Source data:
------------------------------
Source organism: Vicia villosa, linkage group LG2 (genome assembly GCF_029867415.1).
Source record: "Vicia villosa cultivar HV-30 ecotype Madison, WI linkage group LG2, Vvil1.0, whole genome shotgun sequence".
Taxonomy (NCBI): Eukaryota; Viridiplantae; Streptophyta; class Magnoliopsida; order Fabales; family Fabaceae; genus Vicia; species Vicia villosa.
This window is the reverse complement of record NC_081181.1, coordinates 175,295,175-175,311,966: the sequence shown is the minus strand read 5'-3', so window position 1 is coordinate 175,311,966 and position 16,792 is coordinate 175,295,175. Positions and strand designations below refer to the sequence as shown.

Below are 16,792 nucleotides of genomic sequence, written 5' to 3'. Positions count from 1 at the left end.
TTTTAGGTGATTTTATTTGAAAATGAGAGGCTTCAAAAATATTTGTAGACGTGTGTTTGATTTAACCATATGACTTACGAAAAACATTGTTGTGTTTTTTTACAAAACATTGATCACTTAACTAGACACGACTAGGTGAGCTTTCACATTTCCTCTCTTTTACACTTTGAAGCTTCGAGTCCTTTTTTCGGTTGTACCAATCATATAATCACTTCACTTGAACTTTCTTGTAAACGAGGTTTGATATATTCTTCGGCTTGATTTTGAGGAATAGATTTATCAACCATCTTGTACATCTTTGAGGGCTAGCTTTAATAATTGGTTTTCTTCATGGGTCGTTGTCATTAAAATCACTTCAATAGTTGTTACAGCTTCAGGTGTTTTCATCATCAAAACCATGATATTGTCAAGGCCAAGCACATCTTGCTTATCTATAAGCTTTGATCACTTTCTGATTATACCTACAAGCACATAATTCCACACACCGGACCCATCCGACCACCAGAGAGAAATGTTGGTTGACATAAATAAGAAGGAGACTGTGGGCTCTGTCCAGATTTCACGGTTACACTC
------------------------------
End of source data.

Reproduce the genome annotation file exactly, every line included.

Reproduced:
Source organism: Vicia villosa, linkage group LG2 (genome assembly GCF_029867415.1).
Source record: "Vicia villosa cultivar HV-30 ecotype Madison, WI linkage group LG2, Vvil1.0, whole genome shotgun sequence".
Taxonomy (NCBI): Eukaryota; Viridiplantae; Streptophyta; class Magnoliopsida; order Fabales; family Fabaceae; genus Vicia; species Vicia villosa.
This window is the reverse complement of record NC_081181.1, coordinates 175,295,175-175,311,966: the sequence shown is the minus strand read 5'-3', so window position 1 is coordinate 175,311,966 and position 16,792 is coordinate 175,295,175. Positions and strand designations below refer to the sequence as shown.

Below are 16,792 nucleotides of genomic sequence, written 5' to 3'. Positions count from 1 at the left end.
TTTTAGGTGATTTTATTTGAAAATGAGAGGCTTCAAAAATATTTGTAGACGTGTGTTTGATTTAACCATATGACTTACGAAAAACATTGTTGTGTTTTTTTACAAAACATTGATCACTTAACTAGACACGACTAGGTGAGCTTTCACATTTCCTCTCTTTTACACTTTGAAGCTTCGAGTCCTTTTTTCGGTTGTACCAATCATATAATCACTTCACTTGAACTTTCTTGTAAACGAGGTTTGATATATTCTTCGGCTTGATTTTGAGGAATAGATTTATCAACCATCTTGTACATCTTTGAGGGCTAGCTTTAATAATTGGTTTTCTTCATGGGTCGTTGTCATTAAAATCACTTCAATAGTTGTTACAGCTTCAGGTGTTTTCATCATCAAAACCATGATATTGTCAAGGCCAAGCACATCTTGCTTATCTATAAGCTTTGATCACTTTCTGATTATACCTACAAGCACATAATTCCACACACCGGACCCATCCGACCACCAGAGAGAAATGTTGGTTGACATAAATAAGAAGGAGACTGTGGGCTCTGTCCAGATTTCACGGTTACACTC